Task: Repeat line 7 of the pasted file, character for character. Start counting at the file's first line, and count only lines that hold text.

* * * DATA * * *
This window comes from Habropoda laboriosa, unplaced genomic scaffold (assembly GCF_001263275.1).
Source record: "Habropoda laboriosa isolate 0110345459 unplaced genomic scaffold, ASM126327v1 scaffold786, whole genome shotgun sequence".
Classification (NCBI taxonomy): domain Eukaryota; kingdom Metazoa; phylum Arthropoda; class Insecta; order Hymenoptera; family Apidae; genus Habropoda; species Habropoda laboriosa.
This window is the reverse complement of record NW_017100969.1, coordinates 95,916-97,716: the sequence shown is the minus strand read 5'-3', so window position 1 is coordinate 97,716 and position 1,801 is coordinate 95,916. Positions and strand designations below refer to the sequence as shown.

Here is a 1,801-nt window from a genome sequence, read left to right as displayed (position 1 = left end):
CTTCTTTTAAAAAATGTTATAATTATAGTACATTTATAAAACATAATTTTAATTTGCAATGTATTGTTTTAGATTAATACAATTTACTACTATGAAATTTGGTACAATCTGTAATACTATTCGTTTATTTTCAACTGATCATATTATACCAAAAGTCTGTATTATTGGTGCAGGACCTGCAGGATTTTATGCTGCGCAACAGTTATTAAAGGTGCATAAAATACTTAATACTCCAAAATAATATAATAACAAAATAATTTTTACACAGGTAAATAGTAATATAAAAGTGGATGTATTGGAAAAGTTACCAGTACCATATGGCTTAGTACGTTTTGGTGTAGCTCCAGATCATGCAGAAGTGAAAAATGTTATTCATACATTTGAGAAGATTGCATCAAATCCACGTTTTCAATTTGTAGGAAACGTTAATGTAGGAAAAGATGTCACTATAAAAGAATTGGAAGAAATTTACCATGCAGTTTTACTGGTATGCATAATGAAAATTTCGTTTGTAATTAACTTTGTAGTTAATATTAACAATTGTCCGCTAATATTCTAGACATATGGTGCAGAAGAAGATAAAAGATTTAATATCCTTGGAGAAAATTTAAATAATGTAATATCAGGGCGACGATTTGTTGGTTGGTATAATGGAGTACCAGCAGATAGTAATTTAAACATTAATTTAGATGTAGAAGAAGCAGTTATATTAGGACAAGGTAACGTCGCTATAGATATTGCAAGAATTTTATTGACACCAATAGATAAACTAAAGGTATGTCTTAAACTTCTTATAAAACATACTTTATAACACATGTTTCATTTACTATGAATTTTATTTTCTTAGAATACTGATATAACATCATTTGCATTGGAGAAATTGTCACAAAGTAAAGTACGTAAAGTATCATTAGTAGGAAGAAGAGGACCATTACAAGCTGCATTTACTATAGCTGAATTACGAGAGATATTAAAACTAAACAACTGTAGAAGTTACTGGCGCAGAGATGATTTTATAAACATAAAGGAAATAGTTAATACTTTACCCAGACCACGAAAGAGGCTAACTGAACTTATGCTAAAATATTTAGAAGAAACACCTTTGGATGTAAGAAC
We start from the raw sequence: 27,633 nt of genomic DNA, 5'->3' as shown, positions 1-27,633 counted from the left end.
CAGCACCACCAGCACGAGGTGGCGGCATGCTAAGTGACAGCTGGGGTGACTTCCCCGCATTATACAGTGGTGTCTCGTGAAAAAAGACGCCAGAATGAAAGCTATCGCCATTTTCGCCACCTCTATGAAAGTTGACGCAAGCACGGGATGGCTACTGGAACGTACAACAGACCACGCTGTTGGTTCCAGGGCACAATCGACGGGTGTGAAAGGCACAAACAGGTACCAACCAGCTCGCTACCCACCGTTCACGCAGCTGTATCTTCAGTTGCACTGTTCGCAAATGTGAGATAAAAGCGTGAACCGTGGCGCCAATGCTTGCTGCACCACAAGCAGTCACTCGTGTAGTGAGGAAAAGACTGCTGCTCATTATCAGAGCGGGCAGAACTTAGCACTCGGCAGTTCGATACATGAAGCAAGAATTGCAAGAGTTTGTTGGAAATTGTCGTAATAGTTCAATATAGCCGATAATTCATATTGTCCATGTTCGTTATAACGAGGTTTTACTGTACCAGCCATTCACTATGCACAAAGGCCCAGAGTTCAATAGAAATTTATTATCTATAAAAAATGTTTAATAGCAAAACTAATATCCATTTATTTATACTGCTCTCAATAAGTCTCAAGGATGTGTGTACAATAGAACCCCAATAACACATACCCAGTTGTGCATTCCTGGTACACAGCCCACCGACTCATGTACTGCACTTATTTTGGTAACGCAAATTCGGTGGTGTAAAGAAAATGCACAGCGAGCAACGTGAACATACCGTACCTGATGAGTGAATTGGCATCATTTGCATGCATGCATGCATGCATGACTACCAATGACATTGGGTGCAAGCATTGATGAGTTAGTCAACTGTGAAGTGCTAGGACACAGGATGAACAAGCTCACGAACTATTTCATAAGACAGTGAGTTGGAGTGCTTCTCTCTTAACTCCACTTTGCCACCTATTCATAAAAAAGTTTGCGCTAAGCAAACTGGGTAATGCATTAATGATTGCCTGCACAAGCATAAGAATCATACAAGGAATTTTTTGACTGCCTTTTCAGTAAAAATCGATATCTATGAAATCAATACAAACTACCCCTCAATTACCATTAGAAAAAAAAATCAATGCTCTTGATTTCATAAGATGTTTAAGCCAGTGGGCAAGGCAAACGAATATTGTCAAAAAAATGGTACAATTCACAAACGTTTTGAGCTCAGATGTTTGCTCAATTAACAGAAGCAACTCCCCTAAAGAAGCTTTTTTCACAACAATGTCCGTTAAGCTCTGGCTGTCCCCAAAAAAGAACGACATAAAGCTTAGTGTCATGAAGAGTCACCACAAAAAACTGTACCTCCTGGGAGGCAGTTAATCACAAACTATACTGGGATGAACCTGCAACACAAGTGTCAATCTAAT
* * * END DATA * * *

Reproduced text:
We start from the raw sequence: 27,633 nt of genomic DNA, 5'->3' as shown, positions 1-27,633 counted from the left end.